Understand the Characteristics of Quality for Your Project

It is hard to define product or service quality at a high-level because the term “quality” is vague and means different things to different people. You must take the time to define the lower-level characteristics of quality for each specific service or deliverable. If you want to ensure that a service or product meets the client’s expectations of quality, you have to understand the underlying characteristics of quality.

For example:

Product Quality – The Product is: Service Quality – The People are:
Reliable
Easy to use
Easy to maintain when completed
Available when needed
Flexible for future needs
Good value for dollars spent
Intuitive / easy to understand
Secure
Well documented
Minimally defective (doesn’t have to be perfect)
Responsive (good response time)
A match to client needs
Responsive
Competent
Accessible
Courteous
Good communicators
Credible
Knowledgeable of the client
Reliable

Use Quality Control Activities to Validate the Quality of your Deliverables

Quality control activities are those that are focused on the overall quality of the deliverable being produced. Depending on the type of project, the following activities are examples of quality control activities.

  • Deliverable reviews / peer reviews / technical reviews
  • Checklists to ensure that deliverables are consistent and contain all the necessary information.
  • Standards to ensure consistency
  • Inspection of third-party materials and deliverables
  • Product measurements and comparison to targets
  • Structured methods to ensure standard, proven processes are used
  • Testing of IT solutions

Don’t “Goldplate” (Deliver More Requirements than the Sponsor Requested)

You should always strive to carefully set expectations and then meet those expectations. However, if you are not confident in your ability to deliver, you may also have heard it is better to under-promise, but over-deliver. This is actually a good thing if it refers to your ability to deliver your work earlier than promised or for less money than you estimated. However, it is not the right thing if you deliver more requirements or a higher level of quality than the client requested.  

The term goldplating refers to delivering more quality than what the client requested. Even though it might seem that this is a good thing, it is wrong for two reasons. First, the primary focus of the project should be to make sure that you deliver what the client wants – on time and within budget. By adding in additional work, you increase the risk that the project will not meet its deadline or budget. If you end up missing your deadline date, you will not find sympathy if you explain that the date was missed because of adding more work than the client agreed to.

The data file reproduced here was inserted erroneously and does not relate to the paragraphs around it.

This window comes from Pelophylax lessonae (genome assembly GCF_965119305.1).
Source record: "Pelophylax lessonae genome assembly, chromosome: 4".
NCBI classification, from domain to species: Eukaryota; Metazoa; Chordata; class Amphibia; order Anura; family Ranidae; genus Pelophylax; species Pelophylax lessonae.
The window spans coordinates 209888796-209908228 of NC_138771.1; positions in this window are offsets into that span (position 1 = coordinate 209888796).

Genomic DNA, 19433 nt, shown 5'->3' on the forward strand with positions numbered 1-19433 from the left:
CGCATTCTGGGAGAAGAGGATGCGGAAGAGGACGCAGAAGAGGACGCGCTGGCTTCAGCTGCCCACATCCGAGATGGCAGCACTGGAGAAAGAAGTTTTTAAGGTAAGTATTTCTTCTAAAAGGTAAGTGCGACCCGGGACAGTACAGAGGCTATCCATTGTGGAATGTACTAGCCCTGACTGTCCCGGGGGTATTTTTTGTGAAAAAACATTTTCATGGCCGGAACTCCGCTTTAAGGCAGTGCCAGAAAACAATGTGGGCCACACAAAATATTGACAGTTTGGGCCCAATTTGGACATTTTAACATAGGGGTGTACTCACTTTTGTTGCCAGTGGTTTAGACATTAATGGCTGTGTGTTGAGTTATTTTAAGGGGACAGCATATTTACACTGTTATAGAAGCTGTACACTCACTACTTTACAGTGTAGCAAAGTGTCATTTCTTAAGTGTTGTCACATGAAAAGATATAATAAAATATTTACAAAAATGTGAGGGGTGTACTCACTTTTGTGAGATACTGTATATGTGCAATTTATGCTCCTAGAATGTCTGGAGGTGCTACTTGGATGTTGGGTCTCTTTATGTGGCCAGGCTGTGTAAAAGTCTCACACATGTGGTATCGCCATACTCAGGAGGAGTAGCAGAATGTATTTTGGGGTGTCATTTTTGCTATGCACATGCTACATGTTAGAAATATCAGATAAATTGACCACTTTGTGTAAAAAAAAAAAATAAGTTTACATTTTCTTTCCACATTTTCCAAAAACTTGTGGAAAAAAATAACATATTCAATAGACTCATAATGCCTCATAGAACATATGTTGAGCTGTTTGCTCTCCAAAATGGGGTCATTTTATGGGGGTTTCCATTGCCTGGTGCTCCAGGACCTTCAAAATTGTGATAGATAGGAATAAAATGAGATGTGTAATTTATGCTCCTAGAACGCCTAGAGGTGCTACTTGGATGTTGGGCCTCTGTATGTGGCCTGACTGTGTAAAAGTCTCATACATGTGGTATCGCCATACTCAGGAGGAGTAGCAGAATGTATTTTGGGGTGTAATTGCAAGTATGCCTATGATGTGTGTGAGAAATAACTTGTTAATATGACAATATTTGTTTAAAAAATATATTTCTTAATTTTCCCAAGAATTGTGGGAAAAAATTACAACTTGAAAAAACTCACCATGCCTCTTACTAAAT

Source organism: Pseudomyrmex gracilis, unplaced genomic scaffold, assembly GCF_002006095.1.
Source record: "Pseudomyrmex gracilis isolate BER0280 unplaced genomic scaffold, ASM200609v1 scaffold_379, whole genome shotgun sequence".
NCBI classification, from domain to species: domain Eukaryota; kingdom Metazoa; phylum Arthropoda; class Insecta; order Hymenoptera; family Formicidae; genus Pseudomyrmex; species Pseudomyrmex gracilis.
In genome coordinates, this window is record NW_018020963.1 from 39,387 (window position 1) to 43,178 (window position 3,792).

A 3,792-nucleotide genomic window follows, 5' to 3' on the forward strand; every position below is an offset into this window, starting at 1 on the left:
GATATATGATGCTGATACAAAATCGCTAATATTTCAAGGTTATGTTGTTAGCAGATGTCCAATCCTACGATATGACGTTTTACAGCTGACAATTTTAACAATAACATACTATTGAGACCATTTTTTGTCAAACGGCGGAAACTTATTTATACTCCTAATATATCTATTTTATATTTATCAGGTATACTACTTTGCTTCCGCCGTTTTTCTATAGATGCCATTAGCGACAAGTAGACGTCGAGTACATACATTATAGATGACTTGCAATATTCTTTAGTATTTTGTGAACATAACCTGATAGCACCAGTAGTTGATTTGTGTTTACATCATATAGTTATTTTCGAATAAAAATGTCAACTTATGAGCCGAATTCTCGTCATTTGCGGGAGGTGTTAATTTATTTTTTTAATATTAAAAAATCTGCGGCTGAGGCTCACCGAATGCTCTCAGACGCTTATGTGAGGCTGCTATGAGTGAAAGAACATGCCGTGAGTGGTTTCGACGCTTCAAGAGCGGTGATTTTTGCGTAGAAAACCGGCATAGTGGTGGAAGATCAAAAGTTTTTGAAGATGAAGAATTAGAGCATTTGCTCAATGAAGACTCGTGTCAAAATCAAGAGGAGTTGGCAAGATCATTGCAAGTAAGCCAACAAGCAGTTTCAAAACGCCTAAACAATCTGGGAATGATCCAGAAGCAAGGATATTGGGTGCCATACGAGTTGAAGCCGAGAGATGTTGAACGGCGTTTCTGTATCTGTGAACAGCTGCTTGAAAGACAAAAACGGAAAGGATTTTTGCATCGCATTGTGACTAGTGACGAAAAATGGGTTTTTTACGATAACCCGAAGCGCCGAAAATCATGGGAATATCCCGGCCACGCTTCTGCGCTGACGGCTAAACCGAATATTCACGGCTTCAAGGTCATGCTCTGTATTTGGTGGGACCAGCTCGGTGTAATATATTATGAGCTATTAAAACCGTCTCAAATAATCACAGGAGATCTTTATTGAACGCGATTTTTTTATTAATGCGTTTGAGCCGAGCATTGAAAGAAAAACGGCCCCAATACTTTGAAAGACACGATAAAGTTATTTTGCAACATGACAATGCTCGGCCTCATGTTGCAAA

Second, if you goldplate, you are taking it upon yourself to make a business decision on what is of most value to the client. There may be some good reasons why the quality level was defined by the client. There may be more value in having the solution completed early and for less cost.  The point is that this is a client decision and not one that the project manager should make.

Make Sure Quality Management Focuses on Processes, Not People

The focus of quality management is to build the right processes so that the entire team can produce the deliverables that meet the client’s expectations. Therefore, if a particular deliverable has a quality problem, the project manager and project team should focus on how the project work processes can be improved – not on trying to determine who is to blame.

Most problems with quality are the result of poor or inadequate work processes, not because of the malicious act of a particular person. In fact, it is thought that at least 80% of quality problems can be resolved by changing and strengthening business processes. Less than 20% of problems are under a team member’s control. Furthermore, the processes that your organization utilizes are largely determined by management. So, when workers or team members have quality problems, it is important for managers to identify the weak or broken processes involved and fix them. This is a management responsibility – not the responsibility of the staff. This does not mean that everyone cannot be involved. However, the setting up and enforcement of business processes is primarily a management responsibility.

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